Our fans are time-starved.
One bit of proof is what we learn from PPM numbers about how our biggest fans listen to us. They listen for 10 minutes at a time … maybe 15, if we’re lucky … repeatedly throughout the day. You know they’re a fan if they keep coming back.
What a lot of people don’t realize is that our fans use social media in a time-starved way, too. When they’re on Facebook, they don’t tend to go way, way back on their News Feed page. And, their eyes gravitate towards the people and brands that most reliably make them feel good. If they’re on Twitter, they’ve probably actually looked at only a fraction of the feeds they follow.
Yet, if you look at most radio brands’ social media efforts, the content is all over the road. Plus, it regularly has little to do with what our time-starved fans come back to us for frequently throughout the day.
So here are three non-radio brands who have a real sense of focus. All three of these products are used in a more limited way than radio is. Yet, their posts really do a great job of sticking to a theme.
Oreos really are good only for one thing. You might eat some when you have a hankering for something sweet. You really can’t do anything else with them (that I can think of, or write about in mixed company, for that matter).
However, as you can see on the Oreo Facebook page, they’ve figured out stuff to talk about. They do a “fan of the week” contest; they have recipes for other desserts you can make with Oreos; they have conversation-starters about Oreos. In addition, they (are you listening, Radio?) have usage-based hints on how and when to enjoy Oreos … for instance, eating Oreos while you’re watching March Madness college hoops.
Furthermore … look at the writing style. All the posts are pretty brief and easy to scan quickly. All the suggestions for how to enjoy Oreos are very low-key and soft-sell. Are your radio posts written that way? Or, are you using too many exclamation points and being too over-hyped for the environment?
If you live where Chick-Fil-A has outlets, you probably know about their cows. Chick-Fil-A’s bovine mascots are there to urge you not to eat another burger, but to enjoy chicken instead. This photo shows a sample of how they’re used in advertising if you’re not aware of the cows.
Chick-Fil-A has its overall brand social media efforts, but the Eat Mor Chicken Cows have their own Facebook page, too. Not only is everything about the Chick-Fil-A brand; it’s all written in the semi-literate style with which the cows always present themselves!
Now, if you scroll down their page and read their posts, you see that this page is very, very thin on content. The ongoing joke is that cows are mangling the language urging you not to eat them and to eat chicken, instead. Day after day after day, they have low-key, in-character Cow postings that are totally consistent with what one has grown to expect from the Chick-Fil-A cows. With those strict limits, they do a pretty good job promoting Chick-Fil-A and the reasons to go eat there.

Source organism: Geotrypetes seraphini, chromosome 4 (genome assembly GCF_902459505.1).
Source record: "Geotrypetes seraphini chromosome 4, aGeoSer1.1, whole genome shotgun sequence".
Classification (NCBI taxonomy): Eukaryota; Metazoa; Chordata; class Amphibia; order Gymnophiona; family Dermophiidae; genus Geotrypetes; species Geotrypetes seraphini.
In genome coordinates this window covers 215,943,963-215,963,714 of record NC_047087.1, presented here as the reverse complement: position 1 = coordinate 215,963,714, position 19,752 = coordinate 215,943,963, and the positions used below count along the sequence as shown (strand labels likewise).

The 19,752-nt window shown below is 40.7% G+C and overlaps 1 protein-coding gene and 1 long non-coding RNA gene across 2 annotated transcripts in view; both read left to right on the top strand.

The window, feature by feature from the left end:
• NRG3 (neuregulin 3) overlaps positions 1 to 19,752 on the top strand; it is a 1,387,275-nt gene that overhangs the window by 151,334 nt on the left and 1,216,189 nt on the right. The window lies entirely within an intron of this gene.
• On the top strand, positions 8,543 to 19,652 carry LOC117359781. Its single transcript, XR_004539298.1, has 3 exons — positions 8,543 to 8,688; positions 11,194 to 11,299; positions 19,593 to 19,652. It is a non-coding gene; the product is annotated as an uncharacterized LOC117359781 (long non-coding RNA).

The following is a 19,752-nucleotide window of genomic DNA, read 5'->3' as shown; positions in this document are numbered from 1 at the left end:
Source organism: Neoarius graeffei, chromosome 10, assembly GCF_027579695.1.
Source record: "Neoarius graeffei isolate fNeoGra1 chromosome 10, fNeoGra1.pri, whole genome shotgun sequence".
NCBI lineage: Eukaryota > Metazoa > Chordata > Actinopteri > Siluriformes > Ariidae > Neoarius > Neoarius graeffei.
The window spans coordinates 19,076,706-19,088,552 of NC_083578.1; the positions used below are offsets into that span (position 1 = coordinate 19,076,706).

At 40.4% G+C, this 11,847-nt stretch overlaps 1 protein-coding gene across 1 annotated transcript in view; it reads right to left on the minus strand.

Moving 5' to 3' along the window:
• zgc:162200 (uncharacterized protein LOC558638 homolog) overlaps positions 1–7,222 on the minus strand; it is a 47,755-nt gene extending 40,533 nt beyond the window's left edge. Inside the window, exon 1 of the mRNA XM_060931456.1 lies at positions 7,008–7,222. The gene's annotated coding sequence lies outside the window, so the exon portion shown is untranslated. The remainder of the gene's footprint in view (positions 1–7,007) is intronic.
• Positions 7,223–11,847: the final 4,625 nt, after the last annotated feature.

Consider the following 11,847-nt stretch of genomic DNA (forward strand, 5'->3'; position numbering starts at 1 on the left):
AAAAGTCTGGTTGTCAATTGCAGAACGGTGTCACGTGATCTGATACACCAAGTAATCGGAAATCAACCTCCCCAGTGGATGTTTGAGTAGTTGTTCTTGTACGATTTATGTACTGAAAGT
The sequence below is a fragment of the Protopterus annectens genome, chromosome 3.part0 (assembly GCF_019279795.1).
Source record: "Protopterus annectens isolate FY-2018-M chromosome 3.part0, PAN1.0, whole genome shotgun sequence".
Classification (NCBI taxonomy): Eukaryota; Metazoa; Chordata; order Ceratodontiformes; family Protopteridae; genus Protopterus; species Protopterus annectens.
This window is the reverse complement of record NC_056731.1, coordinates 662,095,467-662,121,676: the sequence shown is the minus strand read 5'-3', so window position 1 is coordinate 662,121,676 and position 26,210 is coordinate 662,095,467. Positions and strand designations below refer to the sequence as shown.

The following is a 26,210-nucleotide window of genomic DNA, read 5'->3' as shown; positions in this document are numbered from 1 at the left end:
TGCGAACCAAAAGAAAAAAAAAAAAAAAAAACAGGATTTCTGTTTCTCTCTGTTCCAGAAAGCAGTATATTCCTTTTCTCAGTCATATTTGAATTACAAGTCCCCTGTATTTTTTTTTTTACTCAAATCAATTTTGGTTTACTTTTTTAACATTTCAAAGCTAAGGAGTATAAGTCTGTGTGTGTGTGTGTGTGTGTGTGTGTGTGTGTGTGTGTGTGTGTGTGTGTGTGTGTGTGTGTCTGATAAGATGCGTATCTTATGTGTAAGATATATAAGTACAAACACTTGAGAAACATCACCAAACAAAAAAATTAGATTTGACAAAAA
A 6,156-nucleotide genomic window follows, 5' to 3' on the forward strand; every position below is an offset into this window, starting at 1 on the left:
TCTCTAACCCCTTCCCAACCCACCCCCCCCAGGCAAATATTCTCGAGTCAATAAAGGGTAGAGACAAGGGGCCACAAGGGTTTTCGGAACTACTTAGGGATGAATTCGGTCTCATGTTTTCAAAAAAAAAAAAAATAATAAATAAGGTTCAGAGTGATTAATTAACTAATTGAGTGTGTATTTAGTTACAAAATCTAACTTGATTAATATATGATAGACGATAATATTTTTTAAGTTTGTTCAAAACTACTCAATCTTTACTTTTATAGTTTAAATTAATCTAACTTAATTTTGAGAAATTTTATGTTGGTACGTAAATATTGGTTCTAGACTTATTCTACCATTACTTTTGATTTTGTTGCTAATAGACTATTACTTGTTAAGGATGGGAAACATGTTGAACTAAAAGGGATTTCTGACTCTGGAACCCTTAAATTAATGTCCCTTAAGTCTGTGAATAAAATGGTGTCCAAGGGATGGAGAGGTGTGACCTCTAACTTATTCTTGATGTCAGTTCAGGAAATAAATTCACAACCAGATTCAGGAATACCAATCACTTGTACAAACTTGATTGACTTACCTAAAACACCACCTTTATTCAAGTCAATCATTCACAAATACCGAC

Could you do as much for your brand with strict limits like that?
Boy, talk about your products that are really only good for one thing! These folks don’t have much to choose from when it comes to what sort of content they’ll post in social media. Still, they solidly provide content and engage with their fans on their Facebook page. While their product is really only good for one thing, there are plenty of occasions when people might use their product that they don’t now. The Trojan folks are good at referencing such times without getting silly or cheesy or lewd. They also clearly have a great idea of who their target is, and how to talk to them one-on-one in a very un-hyped way. When you think of advertising and marketing geared towards young men, much of it is very posed or postured or hyped up. Not so much with the Trojan Brand social media efforts. Matching on-air style with social media style is something many radio brands struggle with.
They also have created some events that are named after one of their brands, and they promote these events in their social media, too.
My only criticism of this page is that some of the posts are lengthy, and hard to scan. If you stop and read them, they can be interesting, but if they pop up on your Facebook news feed, they can be easy just to scan and mentally jump over.
Still, they do an awesome job of staying on topic without getting into the silly or preachy ways that we tend to talk about sexual topics … or how we use sex to market other products, for that matter.
ACTION ALERT: So, what can YOU do to bring more focus to your social media efforts … and your digital strategy in general? Well, what’s the short list of reasons why people keep turning on your radio station? That’s where you start … and that’s where you focus. That’s what people love about you.
Holler at me if you want to start a conversation about how to use your social media to help reach your on-air and online goals. Conversations are free; ongoing strategic and tactical help is reasonably priced. And that’s the end of the sales pitch for today.